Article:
Ekiga as an Asterisk client explains how to use Ekiga as a SoftPhone (phone extension) registered to your Asterisk Server. I
There is no problems with these instructions. Just follow them

Connecting Asterisk to explains how to configure Asterisk to send and receive calls through the Ekiga network
Given that my server is behind a firewall as you can see in the diagram, and that I do not have a static IP; after following those instructions I had to do the corresponding adjustments to sip.conf

No Static IP, server Behind a firewal
To overcome this problem I registered for a free DNS name at, this way even when my IP address changes I still have the same domain name. Most routers these days have an option to configure a DynDNS account. If that's not your case, you can still run a daemon on the server that will synchronize your IP address and domain name at regular intervals.

Once I had my DynDNS I added the following lines to the [general] section of sip.conf as explained at
externip=<my dynDNS domain name>
localnet=<IP base for my network>/


and added the following line to the [ekiga] section of sip.conf

I restarted Asterisk
$ sudo /etc/init.d/asterisk restert

Firewall port forwarding
The final step is to forward UDP ports 5000 - 5100 on your firewall to go to your Asterisk server.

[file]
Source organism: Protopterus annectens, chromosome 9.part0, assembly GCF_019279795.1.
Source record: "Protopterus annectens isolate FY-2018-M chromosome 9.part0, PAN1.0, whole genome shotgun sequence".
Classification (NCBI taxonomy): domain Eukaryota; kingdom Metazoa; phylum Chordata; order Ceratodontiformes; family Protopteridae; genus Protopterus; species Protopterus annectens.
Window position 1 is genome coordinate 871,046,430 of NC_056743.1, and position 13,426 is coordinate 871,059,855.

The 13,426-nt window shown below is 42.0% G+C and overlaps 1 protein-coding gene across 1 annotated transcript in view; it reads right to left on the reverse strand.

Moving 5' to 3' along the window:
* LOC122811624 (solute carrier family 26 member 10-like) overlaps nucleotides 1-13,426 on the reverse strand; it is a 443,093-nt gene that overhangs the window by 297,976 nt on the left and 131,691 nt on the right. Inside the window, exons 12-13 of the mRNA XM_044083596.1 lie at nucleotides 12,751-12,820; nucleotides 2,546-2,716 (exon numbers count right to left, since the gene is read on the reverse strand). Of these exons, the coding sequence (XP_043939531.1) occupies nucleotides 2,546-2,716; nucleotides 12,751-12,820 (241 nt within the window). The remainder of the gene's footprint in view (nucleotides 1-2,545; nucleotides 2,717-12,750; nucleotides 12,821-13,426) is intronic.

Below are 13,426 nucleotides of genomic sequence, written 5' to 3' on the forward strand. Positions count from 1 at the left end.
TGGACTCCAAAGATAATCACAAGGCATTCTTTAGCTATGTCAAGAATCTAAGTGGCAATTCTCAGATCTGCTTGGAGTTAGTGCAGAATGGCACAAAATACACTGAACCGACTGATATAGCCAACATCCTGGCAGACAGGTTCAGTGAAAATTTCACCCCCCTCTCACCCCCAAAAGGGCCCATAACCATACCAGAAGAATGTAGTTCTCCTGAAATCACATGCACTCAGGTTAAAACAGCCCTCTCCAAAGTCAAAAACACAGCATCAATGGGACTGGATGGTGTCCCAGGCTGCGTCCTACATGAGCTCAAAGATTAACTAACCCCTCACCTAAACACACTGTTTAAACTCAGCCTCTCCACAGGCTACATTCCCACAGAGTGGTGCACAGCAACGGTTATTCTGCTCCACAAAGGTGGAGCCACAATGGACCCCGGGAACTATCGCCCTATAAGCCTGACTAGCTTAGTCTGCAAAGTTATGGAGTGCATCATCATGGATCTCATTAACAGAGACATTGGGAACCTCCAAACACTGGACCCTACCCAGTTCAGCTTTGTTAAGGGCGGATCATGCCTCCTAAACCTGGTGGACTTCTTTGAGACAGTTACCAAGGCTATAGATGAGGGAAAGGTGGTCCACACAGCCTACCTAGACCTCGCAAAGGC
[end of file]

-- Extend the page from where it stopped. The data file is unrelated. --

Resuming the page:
And that is it, you will be able to send and receive calls to and from other Ekiga users, just don't forget to use the corresponding prefix. (e.g. 9 in our example).


File Attachments

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RarsaEkigaNetwork.png 48.65 KB

Initial KWLUG meeting announcement

Here is a post that Daniel Allen found announcing our first KWLUG meeting in October 2001.

Date: Thu, 27 Sep 2001 00:11:15 -0400
From: permute
Subject: KWLUG announcement

Hello All
My name is Bill Rieck and I would like to invite you to the first meeting of
the Kitchener-Waterloo Linux Users Group (KWLUG) on Oct. 13, 12-1 PM.
The biggest obstacle to the beginning of a LUG is having a meeting place
booked and some concrete times and dates. I have booked The Working Centre
(free), 43 Queen St. S., Kitchener, ON, for Saturday, Oct. 13, 12-1 PM and
can continue to have them there once a month until we agree on an
alternative. Judging from many other LUG meet times out there, they all meet
on a weekday once a month at 7 or 7:30 PM. The meet time may have to shift